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Surveying Solutions launches RaLi – mobile lidar for rail

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Surveying Solutions launches RaLi – mobile lidar for rail

zhangzhendong 发表于 2016-1-12 18:37:23 浏览:  1884 回复:  0 [显示全部楼层] 回帖奖励 |倒序浏览 |阅读模式
<img style="MAX-WIDTH: 100%" title="Surveying Solutions launches RaLi – mobile lidar for rail" name="ctl00_cphLeft_ctl00_articleImage_mainImage" alt="09.04.12.RaLi1" src="http://www.sparpointgroup.com/uploadedImages/Images/2012/09.04.12.RaLi1.JPG?width=300&height=200&bgcolor=white&scale=both" real_src="http://www.sparpointgroup.com/uploadedImages/Images/2012/09.04.12.RaLi1.JPG?width=300&height=200&bgcolor=white&scale=both">
STANDISH, Mich. – Rail corridors have long been a target for airbone and other lidar service providers. “With rail being such a huge industry,” said Brian Bailey, geospatial services director at SurveyingSolutions, “of course it’s been targeted by everyone in the past.”
But maybe not in quite this way.
Surveying Solutions recently debuted RaLi, a purpose-built vehicle that can travel along railway lines, on the tracks, and provide mobile laser scanning. It’s what’s known as a “hi-rail” vehicle, which means it can travel on both normal roadways and train tracks (it’s a modified Ford F-350, actually), and Surveying Solutions has equipped it with a specially manufactured frame that allows the company to quickly and easily attach the same Riegl VMX-250-based mobile scanning solution it uses for normal roadway scanning.
“The beauty of the system,” Bailey said, “is that SSI was in Hawaii last week, rented a vehicle, attached the system and completed a project with mobile laser scanning. Then SSI turned around and shipped the system back out to Michigan, and it was on RaLi the next day.” Because of the purpose-built frame, it was a simple matter of unpacking, attaching, and quickly testing for any issues that might have been created by the shipping process (there weren’t any).
However, Bailey said, just because you’ve got a solution designed for rail doesn’t mean the business is there. “It’s hard to just go out there and talk theory,” he said. “You have to really have some substance behind your efforts.”
Sometimes, even that isn’t enough.
“We looked at this project we’re doing now,” Bailey said by way of example, “and the project team demonstrated to the rail company that it would take about 1,100 man hours to survey this conventionally, and we’re only asking for 16 hours of track time for RaLi. They said, ‘Can you do it in 12?’”
Bailey laughed. “We’re taking it from 1,100 man hours to 16 track hours and about 180 man hours total, and they still want it faster ... It’s night and day, the advantages, but even that is not a shoe in. Track time is so precious that even when you show them it’s more efficient they still hem and haw. They really don’t want you on the track at all. It’s a constant battle. ”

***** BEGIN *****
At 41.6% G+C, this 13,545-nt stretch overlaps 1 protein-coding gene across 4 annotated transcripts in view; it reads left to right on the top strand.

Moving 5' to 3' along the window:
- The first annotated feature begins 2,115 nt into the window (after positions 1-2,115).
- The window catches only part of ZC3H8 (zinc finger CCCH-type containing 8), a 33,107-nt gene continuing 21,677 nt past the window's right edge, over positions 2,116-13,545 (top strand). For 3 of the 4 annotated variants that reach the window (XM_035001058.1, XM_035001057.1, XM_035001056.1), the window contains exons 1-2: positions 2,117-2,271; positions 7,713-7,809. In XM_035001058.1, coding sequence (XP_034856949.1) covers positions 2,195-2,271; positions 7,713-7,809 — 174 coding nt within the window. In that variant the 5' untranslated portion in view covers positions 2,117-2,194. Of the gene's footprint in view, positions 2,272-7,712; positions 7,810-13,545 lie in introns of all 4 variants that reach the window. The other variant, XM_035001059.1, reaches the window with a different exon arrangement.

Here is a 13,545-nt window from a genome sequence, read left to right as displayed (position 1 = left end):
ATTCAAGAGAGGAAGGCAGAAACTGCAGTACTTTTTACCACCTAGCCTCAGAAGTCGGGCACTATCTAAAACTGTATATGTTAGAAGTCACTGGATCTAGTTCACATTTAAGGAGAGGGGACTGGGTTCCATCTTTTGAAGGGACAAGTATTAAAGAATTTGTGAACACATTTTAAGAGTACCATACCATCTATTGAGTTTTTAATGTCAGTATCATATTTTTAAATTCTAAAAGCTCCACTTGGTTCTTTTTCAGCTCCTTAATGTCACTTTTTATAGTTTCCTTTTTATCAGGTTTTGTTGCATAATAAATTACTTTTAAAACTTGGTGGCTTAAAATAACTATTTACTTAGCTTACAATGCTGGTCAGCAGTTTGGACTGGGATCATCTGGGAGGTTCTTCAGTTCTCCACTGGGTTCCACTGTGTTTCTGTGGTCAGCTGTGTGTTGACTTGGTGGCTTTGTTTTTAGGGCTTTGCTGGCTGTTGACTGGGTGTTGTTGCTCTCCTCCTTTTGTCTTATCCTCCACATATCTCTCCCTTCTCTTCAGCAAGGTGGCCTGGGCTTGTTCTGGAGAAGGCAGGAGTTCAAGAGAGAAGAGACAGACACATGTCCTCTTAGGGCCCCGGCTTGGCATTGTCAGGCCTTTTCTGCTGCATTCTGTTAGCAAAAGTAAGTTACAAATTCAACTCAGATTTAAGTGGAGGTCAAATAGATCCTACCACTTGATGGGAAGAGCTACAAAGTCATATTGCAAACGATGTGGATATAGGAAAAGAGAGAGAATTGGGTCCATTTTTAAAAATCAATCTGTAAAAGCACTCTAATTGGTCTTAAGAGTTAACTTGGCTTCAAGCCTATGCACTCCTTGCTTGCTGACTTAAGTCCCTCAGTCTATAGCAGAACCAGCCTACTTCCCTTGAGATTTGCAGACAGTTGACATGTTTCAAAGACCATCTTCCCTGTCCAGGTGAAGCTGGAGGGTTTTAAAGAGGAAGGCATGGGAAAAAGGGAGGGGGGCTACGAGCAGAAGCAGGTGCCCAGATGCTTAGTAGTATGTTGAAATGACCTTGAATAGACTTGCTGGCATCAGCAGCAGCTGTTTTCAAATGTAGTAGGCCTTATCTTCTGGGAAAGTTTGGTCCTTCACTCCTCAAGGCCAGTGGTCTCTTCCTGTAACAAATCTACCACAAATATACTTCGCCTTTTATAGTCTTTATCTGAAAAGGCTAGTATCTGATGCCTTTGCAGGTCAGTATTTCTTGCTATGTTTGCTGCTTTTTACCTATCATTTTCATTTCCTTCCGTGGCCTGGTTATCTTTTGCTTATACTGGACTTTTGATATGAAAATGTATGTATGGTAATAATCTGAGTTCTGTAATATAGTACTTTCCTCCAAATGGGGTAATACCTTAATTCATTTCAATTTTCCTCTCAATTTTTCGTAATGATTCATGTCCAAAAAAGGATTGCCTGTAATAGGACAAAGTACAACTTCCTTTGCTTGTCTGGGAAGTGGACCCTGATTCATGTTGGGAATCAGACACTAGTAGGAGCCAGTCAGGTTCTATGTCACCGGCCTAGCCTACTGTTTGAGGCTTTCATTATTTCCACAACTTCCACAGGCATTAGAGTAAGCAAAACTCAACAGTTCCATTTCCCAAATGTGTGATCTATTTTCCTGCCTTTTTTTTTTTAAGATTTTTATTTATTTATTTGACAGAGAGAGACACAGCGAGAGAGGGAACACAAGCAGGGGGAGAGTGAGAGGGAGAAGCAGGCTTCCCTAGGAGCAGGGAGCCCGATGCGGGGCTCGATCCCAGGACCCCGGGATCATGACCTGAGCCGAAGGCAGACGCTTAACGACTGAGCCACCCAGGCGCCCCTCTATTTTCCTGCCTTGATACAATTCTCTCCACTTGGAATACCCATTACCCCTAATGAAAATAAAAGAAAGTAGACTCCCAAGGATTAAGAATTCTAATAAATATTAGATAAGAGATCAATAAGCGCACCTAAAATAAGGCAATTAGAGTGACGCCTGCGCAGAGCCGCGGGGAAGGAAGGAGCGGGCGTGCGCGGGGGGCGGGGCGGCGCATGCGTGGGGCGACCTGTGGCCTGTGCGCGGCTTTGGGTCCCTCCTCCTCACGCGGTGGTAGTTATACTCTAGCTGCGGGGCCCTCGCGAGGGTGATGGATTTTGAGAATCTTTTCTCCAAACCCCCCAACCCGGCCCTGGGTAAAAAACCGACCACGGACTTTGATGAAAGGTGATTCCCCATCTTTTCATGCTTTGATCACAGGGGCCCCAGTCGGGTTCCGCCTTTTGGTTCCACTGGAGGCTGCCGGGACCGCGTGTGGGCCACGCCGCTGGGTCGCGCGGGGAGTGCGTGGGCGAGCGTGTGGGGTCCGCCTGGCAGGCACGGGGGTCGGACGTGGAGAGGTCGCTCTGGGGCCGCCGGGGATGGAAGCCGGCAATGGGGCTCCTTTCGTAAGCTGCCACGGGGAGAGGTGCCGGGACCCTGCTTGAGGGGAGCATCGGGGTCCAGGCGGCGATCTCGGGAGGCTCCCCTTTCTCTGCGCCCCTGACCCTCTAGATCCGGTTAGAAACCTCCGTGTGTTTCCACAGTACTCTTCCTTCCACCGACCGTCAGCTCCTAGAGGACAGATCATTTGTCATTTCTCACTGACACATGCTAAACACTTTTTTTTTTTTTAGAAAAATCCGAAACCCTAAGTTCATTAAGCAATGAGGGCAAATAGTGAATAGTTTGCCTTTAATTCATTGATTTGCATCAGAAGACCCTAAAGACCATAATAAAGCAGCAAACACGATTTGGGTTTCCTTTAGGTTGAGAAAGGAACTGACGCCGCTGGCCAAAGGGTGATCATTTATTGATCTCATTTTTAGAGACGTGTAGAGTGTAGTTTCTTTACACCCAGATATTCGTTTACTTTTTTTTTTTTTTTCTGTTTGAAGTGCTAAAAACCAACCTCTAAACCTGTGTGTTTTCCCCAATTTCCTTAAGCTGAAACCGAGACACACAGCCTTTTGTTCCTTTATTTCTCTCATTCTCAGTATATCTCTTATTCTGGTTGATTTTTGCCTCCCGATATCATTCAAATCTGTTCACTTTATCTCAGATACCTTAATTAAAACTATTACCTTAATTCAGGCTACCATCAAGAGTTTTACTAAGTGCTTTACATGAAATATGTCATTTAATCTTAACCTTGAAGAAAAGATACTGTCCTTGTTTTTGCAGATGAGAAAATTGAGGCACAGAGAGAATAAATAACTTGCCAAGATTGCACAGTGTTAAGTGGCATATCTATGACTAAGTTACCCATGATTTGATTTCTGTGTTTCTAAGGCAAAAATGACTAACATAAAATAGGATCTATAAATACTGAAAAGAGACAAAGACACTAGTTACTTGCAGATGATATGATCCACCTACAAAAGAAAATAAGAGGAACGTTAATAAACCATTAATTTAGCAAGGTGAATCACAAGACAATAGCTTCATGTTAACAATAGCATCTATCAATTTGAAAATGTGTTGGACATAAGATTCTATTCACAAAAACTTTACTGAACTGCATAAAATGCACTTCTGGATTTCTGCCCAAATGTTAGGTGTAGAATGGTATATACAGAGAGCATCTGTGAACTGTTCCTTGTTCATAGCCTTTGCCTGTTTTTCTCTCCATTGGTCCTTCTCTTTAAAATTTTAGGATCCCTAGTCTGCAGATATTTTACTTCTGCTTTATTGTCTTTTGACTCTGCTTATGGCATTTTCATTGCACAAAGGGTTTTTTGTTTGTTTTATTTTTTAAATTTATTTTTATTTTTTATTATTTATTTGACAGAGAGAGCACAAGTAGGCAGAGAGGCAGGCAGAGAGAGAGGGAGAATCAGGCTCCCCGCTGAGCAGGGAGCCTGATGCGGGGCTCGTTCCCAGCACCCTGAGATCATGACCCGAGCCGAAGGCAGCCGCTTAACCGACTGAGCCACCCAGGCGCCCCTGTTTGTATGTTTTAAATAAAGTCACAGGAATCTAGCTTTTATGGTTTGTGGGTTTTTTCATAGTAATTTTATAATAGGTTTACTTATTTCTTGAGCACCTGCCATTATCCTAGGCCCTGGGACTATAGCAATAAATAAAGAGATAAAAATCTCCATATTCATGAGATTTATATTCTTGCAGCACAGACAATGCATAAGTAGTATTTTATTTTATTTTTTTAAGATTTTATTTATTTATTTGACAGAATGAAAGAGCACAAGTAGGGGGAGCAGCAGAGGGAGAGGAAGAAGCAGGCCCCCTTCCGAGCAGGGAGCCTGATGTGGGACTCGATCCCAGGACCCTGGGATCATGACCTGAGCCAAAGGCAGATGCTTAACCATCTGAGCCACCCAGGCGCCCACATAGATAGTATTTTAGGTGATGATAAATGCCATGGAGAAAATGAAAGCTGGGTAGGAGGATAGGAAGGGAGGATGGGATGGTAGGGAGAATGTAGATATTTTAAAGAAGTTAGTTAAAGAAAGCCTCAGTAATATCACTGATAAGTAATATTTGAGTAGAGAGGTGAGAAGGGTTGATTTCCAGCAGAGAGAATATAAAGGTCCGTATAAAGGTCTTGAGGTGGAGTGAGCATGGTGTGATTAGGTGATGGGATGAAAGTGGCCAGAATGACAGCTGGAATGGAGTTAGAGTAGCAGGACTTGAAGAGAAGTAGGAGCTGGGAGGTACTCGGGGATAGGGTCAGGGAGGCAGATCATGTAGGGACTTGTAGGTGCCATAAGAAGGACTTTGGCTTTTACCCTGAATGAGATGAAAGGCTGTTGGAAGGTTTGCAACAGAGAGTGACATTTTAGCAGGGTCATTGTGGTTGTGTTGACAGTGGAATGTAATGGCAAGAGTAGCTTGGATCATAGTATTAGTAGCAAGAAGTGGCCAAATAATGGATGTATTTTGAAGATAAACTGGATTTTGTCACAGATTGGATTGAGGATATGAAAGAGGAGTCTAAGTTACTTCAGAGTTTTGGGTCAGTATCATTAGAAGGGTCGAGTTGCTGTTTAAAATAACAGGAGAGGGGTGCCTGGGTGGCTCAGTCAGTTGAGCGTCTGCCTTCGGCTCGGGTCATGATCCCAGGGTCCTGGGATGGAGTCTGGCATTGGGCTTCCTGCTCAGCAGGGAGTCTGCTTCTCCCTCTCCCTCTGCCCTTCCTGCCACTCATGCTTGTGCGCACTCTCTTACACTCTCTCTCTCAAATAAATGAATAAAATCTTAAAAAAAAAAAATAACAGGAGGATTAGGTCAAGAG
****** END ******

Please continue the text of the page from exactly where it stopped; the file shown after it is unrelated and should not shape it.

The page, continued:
That’s because track time is so valuable. And because track time is so valuable, you can’t do things the same way you do them on a highway. Think you missed something? Well, there’s no turning around to make sure.
“On the highway,” said Bailey, “if you lose GPS for more than a minute, you can just pull over. When you’re on a live track, there’s no stopping. You’re at the mercy of the dispatcher of the train company. That’s the world you live in.” Surveying Solutions had to develop a workflow full of redundancies and best practices that ensures the highest quality data is captured the first time through.
Here are some examples of the resultant data:



All of that said, fundamentally the system is set up the same way as the highway system, in terms of calibration and how the data is processed. Bailey said there’s about a 1:2 ratio between field time and back office time, just to get the data prepared to the point where you can extract the information the client’s looking for.
Say there’s a day of scanning. The first day in the office is for data crunching into an LAS file. Day two is for clean up. “Then we start extraction,” he said. Typical deliverables include digital terrain models, which might go pretty quickly, and the mapping of individual assets, which is more manual and time intensive.
Cracking the market in the first place took major effort, Bailey said, but now that he has an understanding of the marketplace, he’s seeing real potential for growth there. Down the line, it may even be that there’s enough business to dedicate the Riegl system to RaLi full time. “Traditional transportation work seems to be drying up a little bit,” he said of the necessity to explore new markets like rail. “Several states lost up to 40 percent of their survey budget, so we felt forced to look at different avenues. We can’t have a million dollar piece of equipment sitting in the garage.”
Sometimes, however, necessity is the mother of invention, and Bailey believes the techniques his team is developing will help to move the industry forward and lay groundwork for the rail industry to see value in laser scanning. Unfortunately, he said, he’s found some people in the business have had bad experiences with lidar projects in the past, and that makes the sales job that much harder.
“There have been people who have oversold and couldn’t deliver,” he said. As Surveying Solutions pushes into the industry with RaLi, that’s something of which Bailey is particularly cognizant.

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